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Author Topic: Windows Tune-Up Guide  (Read 20581 times)

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CBMatt

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Windows Tune-Up Guide
« on: December 17, 2008, 02:18:45 AM »
A brief guide created by unlovedwarrior and myself awhile back (he wrote the majority of it; I mostly did editing).  I know this isn't the first speed-up guide on here, but this currently isn't hosted online anymore and I want it around for my own reference/satisfaction.

Please note: This guide has been prepared as a general how-to which will aid the Windows computer user in tweaking and improving the overall performance of their computer. Use this guide at your own risk.

Table of Contents

I. Introduction
II. Beginner
III. Advanced
« Last Edit: December 17, 2008, 02:44:23 AM by CBMatt »
Quote
An undefined problem has an infinite number of solutions.
—Robert A. Humphrey

CBMatt

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I. Introduction
« Reply #1 on: December 17, 2008, 02:20:54 AM »
I. Introduction
If you are reading this, then you are interested in making your computer run a bit smoother and faster. This tutorial is broken down into three parts: I. Introduction - which you are reading right now; II. Beginner - the instructions in this part are really simple and should be easy for anyone to follow; III. Advanced - where we start talking about ways to gain more space. The steps in this section might be a little harder to understand. Only perform the steps in this section if you know what you're doing. Some steps in this section might harm your computer if you're not careful. Well...now that we've got the Introduction out of the way, let's move on to the meat of this tutorial.
Quote
An undefined problem has an infinite number of solutions.
—Robert A. Humphrey

CBMatt

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II. Beginner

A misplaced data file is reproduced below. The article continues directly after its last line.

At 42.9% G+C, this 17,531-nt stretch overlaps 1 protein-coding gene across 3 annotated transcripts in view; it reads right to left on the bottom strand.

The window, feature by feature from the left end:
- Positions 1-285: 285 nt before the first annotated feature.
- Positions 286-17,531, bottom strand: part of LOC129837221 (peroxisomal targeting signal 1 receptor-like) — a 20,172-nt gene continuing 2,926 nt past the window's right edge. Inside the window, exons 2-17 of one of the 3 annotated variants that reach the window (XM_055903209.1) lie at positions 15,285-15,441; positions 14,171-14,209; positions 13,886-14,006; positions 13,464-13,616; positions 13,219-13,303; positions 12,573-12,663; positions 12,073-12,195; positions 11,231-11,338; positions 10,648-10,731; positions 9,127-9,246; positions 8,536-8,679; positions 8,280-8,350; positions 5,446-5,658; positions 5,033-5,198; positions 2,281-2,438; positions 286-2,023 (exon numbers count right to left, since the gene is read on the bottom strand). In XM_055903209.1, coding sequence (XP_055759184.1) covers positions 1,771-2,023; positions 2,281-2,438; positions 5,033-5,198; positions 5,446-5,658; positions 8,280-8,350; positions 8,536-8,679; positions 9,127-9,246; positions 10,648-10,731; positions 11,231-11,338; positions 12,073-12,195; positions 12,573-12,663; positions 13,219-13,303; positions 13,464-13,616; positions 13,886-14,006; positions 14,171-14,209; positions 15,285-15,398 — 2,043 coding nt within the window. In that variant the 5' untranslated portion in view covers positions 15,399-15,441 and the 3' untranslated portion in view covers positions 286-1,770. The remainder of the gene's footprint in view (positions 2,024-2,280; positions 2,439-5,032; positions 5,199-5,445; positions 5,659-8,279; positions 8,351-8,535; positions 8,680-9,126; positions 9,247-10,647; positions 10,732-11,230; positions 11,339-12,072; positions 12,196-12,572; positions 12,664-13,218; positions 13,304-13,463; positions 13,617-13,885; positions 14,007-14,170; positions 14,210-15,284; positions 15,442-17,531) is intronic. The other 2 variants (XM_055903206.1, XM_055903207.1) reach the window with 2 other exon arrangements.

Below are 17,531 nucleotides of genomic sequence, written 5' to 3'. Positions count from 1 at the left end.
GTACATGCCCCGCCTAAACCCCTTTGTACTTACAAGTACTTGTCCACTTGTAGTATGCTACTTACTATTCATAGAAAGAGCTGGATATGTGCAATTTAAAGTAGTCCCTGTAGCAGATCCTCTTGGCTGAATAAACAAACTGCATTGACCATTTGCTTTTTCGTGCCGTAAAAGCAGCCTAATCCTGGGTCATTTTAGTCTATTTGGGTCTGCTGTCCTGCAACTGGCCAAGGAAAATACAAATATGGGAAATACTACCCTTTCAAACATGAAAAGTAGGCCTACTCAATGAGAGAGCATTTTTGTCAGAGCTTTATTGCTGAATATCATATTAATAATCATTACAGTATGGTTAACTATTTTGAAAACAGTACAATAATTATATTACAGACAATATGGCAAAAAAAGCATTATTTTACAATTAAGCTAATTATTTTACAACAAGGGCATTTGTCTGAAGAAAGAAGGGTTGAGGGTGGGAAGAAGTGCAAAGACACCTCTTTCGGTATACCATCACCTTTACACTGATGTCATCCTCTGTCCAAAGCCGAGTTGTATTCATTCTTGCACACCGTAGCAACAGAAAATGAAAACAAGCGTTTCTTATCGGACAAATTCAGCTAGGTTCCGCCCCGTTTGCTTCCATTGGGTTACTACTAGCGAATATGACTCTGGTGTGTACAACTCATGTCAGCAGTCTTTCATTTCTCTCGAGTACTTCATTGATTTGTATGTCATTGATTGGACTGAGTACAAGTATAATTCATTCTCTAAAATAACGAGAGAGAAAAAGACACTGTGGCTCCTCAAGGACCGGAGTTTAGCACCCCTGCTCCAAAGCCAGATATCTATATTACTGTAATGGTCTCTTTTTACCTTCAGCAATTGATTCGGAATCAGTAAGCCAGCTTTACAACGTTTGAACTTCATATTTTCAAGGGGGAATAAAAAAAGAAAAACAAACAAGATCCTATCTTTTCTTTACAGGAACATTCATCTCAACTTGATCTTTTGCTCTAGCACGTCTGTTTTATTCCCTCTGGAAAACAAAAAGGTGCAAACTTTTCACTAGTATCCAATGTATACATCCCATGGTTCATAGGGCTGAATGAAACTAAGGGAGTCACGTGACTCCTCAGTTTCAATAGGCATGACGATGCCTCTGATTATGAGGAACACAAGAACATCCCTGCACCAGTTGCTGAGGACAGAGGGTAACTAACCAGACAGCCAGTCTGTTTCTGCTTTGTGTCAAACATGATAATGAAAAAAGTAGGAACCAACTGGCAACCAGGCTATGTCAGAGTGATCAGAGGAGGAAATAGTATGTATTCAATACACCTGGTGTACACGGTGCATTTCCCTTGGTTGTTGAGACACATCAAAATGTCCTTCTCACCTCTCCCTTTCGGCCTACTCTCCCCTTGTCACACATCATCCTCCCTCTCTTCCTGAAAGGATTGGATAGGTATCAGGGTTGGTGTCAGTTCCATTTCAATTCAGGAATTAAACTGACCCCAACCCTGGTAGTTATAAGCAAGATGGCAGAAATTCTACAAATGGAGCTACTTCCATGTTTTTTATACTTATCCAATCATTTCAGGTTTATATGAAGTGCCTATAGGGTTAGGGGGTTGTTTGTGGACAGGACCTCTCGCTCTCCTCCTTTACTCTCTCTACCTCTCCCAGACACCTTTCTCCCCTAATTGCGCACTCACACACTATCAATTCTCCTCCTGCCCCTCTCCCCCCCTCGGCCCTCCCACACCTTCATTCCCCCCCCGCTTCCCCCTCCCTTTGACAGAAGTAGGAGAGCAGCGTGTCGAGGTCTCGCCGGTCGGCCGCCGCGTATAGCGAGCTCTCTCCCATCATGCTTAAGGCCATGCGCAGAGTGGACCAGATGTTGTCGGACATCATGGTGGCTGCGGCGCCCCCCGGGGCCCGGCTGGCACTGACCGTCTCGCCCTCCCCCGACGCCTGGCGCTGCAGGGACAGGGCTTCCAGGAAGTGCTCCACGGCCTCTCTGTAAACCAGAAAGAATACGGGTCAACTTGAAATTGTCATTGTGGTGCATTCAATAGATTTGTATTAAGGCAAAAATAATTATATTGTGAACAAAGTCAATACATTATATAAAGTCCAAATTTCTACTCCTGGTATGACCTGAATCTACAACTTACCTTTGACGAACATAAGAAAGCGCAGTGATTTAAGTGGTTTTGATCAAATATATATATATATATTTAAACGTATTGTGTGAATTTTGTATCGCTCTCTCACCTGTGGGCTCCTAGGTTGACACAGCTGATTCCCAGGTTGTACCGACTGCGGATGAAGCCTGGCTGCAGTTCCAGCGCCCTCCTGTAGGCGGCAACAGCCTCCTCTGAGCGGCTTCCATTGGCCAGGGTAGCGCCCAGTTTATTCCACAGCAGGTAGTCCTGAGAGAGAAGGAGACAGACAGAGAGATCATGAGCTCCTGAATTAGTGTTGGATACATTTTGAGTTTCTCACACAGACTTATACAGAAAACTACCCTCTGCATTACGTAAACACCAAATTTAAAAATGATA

« Reply #2 on: December 17, 2008, 02:31:38 AM »
II. Beginner
1. Download CCleaner and run it. This program will scan for problems you may have with your registry...cleaning up unused files, browsing history and other areas of your computer...improving performance. Note: You may not want to install the Yahoo! Toolbar that comes with this download (be sure to check out the different builds). Also, make sure you just use the default settings of CCleaner...not the Advanced Settings...unless you know what you are doing or are directed to by one of our Malware Removal Specialists. For more information about CCleaner, click here.

Some people run the Analyze feature of the Cleaner scan first to see what is going to be removed; it's your choice. Before you actually run the Cleaner, you might want to take a look at the Cleaner Settings to make sure you won't be removing anything you may want to keep. Temporary Internet Files are typically removed, but you may want to keep your Cookies, History, Recently Typed URL's, or Autocomplete Form History. If you wish to keep any of these items, simply uncheck them. Keep in mind that CCleaner is set to empty the Recycle Bin, so...if there are any files in there you might want, you should uncheck it. The entire Advanced section should be unchecked if you're not fully confident in your knowledge of those items. Removing something such as Old Prefetch data can actually impede performance and the speed of applications, and you may want to keep many of the things included in the Advanced section, such as Hotfix uninstallers, which you will need in the case of having to remove a problematic hotfix. Advanced users may want to read this thread (taken from the official forum) to learn about adding more programs to be cleaned.

Run the Registry scan on the left-side menu, right under Cleaner. Save a copy of the registry entires when it asks you to, and make sure you save it somewhere safe, so you can find it later if you need to. This way, if CCleaner removes anything you wanted to keep, your registry will be backed up. It's suggested that you run the Issues scan a couple of times to properly clean up the registry. If you're familiar with the various programs installed on your computer, you can use the Tools feature to remove old programs, such as outdated versions of Java or expired trial software. Make note of any programs you don't recognize, so you can either research them yourself, or ask others for advice. By following all of these steps, you will free up some extra space and speed up your computer's performance a bit.

2. The next step is to clean up your Desktop. Create a new folder and put all of your pictures and documents in it. Also, make one for .exe files you might have, or for the icons you rarely...or never use. Organization is your friend!